The depiction of Barack Obama as a retread of Neville Chamberlain is now widespread, and is fairly apt. Both men seemed unable to grasp the evil nature of the tyrants they dealt with, and each made an effort to appease the enemy as the ominous nature of the approaching global conflict became more and more evident.
But in some ways the comparison between Chamberlain and Obama is an insult to the former. Mr. Chamberlain, after all, proposed to appease Adolf Hitler by dismembering another country, not his own. He never offered to surrender his homeland to the enemy, nor did he promote the de facto abolition of national borders and the importation of Nazis into his own country.
At Munich in 1938, Neville Chamberlain knew that Britain was completely unprepared to go to war with Nazi Germany. Some historians believe that Chamberlain was aware of what inevitably had to come, and was only trying to postpone it. If the British were to defend themselves against the German onslaught, they would have to buy time to rearm after neglecting their military throughout the 1930s. A war with Germany in 1938 would have been even more disastrous than it turned out to be two years later.
As inept and ineffectual as he was, the prime minister was still dedicated to the welfare of his country, and did what he thought best to preserve it.
In contrast, Barack Hussein Obama has on numerous occasions indicated that he despises his own country and would like to see it folded into a new international order. Rather than enhance its military power, he would gut its defenses in order to fund his domestic socialist megalomania.
So we could use a Neville Chamberlain in the United States right now — he would be an improvement.
Geert Wilders has recently made headlines by publicly comparing Barack Obama and Neville Chamberlain. Here’s the article from NU.nl, as translated by our Flemish correspondent VH.
Wilders compares Obama to Chamberlain
In an interview with NU.nl, PVV-leader Geert Wilders refers to the policies of U.S. President Barack Obama with regard to the Muslim world. “He has something of a Chamberlain in him. Someone who does not have a clear view on who the enemy is, and rather courts him,” Wilders said.
Neville Chamberlain was the British prime minister who in 1938 signed the Munich Agreement with Hitler and Mussolini [and the French PM Édouard Daladier —translator] in favor of world peace. The agreement in which the “great powers” accepted the annexation of the Czech Sudetenland by Germany [and indirectly handed over Czechoslovakia, while Chamberlain arranged a separate peace treaty between the UK and Germany with Hitler: “My good friends, this is the second time in our history that there has come back from Germany to Downing Street peace with honour. I believe it is peace for our time. We thank you from the bottom of our hearts. And now I recommend you to go home and sleep quietly in your beds.” —translator]. A year later Germany invaded Poland, and with that, the Second World War began.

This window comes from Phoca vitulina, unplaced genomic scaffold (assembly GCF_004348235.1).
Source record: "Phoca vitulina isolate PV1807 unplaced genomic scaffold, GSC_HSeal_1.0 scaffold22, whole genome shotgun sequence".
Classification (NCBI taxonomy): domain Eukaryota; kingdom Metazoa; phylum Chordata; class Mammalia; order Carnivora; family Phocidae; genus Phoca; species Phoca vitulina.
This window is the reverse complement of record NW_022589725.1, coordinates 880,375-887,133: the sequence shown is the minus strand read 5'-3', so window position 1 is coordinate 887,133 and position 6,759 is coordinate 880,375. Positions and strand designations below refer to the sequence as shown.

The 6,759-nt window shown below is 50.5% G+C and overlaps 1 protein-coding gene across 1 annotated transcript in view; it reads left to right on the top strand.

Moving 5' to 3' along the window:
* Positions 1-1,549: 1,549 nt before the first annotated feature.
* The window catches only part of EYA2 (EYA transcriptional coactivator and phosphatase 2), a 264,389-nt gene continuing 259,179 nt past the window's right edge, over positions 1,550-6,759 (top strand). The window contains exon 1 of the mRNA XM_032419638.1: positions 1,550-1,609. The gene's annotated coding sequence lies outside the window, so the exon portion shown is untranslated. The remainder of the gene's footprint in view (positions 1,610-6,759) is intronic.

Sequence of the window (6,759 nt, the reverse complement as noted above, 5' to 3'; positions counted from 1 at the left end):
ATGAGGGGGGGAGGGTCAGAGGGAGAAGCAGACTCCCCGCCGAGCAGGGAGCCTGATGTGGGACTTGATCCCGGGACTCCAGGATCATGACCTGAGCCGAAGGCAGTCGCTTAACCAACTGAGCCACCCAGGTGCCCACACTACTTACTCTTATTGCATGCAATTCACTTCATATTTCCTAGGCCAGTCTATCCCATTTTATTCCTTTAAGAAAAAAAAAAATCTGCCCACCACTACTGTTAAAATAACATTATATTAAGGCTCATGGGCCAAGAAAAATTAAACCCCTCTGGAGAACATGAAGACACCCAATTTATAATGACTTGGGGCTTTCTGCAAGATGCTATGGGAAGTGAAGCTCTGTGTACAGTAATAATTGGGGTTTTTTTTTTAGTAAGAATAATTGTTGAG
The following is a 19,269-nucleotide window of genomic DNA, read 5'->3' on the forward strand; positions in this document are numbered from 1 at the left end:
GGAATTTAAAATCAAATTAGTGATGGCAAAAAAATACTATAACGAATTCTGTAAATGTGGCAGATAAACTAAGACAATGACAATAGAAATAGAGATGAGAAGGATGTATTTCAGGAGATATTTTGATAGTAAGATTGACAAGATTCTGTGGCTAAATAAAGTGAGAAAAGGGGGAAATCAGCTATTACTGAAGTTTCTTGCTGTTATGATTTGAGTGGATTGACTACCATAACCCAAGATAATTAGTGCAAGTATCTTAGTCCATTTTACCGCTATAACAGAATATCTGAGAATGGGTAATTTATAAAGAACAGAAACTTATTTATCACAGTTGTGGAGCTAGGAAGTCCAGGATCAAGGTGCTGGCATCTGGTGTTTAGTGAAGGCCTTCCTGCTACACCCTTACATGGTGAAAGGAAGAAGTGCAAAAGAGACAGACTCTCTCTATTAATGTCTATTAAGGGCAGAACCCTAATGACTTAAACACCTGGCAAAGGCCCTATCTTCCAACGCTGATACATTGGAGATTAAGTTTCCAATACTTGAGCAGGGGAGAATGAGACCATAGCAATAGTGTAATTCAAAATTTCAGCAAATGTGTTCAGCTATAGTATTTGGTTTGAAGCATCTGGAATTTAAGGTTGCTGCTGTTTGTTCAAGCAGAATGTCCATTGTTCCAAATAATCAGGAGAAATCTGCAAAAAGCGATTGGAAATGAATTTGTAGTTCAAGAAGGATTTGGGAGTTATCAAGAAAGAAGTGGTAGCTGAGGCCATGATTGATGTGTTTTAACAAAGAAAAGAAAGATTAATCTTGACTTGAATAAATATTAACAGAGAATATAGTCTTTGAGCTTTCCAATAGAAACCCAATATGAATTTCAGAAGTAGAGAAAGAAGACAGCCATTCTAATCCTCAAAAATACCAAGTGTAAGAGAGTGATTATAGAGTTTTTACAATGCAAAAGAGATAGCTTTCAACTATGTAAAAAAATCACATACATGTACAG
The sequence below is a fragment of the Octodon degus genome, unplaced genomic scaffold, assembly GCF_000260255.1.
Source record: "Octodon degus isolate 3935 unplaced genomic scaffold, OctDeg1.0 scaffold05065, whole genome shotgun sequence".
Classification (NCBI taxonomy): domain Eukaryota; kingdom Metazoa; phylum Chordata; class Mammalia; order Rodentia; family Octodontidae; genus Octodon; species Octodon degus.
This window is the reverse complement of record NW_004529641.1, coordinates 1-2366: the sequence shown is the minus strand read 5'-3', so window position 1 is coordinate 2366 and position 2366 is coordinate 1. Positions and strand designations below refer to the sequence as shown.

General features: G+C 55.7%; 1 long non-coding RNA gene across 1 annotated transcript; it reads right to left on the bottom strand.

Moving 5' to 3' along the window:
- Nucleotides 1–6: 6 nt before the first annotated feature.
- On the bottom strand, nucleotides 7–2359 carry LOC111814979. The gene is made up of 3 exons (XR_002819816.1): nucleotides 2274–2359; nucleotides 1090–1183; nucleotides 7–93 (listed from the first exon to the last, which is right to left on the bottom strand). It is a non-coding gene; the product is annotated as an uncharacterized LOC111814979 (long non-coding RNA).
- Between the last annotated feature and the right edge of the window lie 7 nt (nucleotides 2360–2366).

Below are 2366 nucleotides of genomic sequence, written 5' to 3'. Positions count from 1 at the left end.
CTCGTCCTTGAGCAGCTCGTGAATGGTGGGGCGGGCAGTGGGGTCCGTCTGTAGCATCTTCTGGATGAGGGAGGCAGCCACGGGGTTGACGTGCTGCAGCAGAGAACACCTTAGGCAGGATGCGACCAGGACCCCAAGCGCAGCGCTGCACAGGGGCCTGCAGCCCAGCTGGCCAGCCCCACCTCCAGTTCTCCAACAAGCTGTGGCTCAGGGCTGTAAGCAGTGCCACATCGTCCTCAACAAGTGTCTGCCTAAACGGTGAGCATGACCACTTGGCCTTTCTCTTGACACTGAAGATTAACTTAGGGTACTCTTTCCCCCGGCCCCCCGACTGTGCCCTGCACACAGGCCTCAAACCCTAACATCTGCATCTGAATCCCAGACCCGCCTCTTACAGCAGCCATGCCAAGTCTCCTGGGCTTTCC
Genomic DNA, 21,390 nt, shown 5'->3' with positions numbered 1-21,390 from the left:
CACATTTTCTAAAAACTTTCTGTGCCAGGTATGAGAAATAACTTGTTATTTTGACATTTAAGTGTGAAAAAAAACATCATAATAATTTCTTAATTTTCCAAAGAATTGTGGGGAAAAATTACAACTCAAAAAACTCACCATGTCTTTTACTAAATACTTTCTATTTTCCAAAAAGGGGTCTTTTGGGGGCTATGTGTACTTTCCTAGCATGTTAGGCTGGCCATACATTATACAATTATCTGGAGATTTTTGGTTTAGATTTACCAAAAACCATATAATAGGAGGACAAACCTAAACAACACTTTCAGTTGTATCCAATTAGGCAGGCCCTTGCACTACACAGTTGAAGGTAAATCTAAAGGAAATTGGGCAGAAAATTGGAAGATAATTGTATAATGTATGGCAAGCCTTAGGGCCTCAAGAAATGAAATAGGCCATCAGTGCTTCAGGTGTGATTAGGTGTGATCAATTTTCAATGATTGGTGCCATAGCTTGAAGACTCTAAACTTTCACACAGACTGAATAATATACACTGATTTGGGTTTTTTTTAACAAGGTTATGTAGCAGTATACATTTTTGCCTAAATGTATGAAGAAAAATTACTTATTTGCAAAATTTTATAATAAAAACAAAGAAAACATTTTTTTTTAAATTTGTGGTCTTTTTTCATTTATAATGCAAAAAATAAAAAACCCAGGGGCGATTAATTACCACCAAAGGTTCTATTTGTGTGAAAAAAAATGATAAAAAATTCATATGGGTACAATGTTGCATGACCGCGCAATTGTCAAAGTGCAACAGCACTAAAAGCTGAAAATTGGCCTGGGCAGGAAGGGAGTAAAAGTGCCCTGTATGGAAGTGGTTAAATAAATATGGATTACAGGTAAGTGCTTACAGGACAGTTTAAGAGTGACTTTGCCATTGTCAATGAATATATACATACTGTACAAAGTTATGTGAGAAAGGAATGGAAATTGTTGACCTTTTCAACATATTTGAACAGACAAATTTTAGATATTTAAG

“It’s quite a tough comparison, but it is a dangerous, naïve and irresponsible policy he produces,” Wilders said.
The politician has been irritated for a long time by the policy of Dutch PM Balkenende on this point. “People like Balkenende and Obama are out to hold hands together and sing songs under the Christmas tree, all year long.”
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“They close their eyes to the big problems Islamization carries with it.”
The leader of the PVV is deeply concerned about the new course America is embarked on. “That the most powerful man in the world is proceeding with a policy is much worse than the default Mister Balkenende follows.”
Wilders also refers to the outreach President Obama made to the Muslim world in his Cairo speech last June 4, in which he said he wanted to make a new start in his relations with the Islamic world.
Geert Wilders certainly believes in a good trans-Atlantic relationship with America. “I believe more in political ties with America than giving our power away to Europe.”
“But we must not let ourselves be put under pressure on such issues as the admission of Turkey to the EU or the prolongation of the mission in Afghanistan.”
Wilders is of the opinion that in a political sense we should keep America at a healthy distance. “On the other hand, America is like Israel, a part of our cultural identity.”
“But we should not nod and bend to them politically. Especially not when the government is led by someone with a dubious policy. And I say that as an understatement.”
In 1999 Wilders spoke for the first time [in parliament] on “the great threat of Muslim extremism and the Islamization of the free West.” Now, ten years later, he sees no improvement.
“If you had told me ten years ago that there would be forty to fifty Sharia courts in England and the Dutch government would be examining the same for the Netherlands, few people would have believed it. This therefore shows that in many areas it has only become worse,” he argues.
Hat tip: Tuan Jim.
Many thanks to VH for the second of the two images used above.